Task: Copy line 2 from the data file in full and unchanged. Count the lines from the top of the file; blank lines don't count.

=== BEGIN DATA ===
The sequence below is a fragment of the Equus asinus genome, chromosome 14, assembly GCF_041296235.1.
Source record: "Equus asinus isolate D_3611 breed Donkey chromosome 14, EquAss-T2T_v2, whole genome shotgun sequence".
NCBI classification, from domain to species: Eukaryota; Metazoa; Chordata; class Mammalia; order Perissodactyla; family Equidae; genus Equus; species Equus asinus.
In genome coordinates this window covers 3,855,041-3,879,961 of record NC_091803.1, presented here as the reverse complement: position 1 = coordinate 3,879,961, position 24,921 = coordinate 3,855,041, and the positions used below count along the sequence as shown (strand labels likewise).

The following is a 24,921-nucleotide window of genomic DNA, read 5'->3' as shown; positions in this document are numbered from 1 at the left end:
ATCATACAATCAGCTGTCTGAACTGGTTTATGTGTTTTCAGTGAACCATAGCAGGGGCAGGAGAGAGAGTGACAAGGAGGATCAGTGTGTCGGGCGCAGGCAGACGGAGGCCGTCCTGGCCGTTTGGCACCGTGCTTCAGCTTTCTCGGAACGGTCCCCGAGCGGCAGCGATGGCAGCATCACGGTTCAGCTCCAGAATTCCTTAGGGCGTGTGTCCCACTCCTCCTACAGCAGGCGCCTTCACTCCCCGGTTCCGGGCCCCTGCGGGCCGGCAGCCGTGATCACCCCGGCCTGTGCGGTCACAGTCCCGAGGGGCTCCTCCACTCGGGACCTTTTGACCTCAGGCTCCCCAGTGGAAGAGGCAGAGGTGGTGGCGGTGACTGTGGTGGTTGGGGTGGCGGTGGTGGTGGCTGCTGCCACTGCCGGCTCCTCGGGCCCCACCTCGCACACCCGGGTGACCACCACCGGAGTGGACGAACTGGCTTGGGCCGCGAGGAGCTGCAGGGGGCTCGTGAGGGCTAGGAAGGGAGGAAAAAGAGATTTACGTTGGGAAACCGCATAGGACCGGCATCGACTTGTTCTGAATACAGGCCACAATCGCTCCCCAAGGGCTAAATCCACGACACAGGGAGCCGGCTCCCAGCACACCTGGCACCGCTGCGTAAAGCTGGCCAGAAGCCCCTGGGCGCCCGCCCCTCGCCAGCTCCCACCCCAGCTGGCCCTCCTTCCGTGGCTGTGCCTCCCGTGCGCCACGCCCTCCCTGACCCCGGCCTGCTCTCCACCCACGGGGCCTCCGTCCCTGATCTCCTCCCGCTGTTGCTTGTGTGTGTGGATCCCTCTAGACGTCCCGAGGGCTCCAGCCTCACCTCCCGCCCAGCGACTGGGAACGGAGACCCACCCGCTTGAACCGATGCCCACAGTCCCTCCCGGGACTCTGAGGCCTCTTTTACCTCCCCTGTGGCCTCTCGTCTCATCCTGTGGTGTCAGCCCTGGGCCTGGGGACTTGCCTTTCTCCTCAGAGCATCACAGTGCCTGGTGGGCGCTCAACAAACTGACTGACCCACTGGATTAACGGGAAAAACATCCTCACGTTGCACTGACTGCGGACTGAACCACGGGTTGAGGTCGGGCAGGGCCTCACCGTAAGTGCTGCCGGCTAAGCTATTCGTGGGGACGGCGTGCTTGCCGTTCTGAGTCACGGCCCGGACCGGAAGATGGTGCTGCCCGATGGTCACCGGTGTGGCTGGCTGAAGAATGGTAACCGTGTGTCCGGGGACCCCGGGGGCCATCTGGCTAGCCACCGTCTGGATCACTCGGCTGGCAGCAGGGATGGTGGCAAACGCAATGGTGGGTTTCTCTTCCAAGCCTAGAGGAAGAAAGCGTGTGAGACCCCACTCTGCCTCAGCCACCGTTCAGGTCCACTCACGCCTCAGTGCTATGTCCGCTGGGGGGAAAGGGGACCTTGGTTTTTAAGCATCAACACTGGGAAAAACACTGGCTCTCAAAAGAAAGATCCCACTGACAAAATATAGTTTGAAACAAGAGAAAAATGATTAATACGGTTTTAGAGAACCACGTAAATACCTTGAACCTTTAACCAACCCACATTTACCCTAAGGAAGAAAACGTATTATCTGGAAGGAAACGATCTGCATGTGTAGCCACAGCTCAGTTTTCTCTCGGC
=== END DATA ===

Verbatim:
Source record: "Equus asinus isolate D_3611 breed Donkey chromosome 14, EquAss-T2T_v2, whole genome shotgun sequence".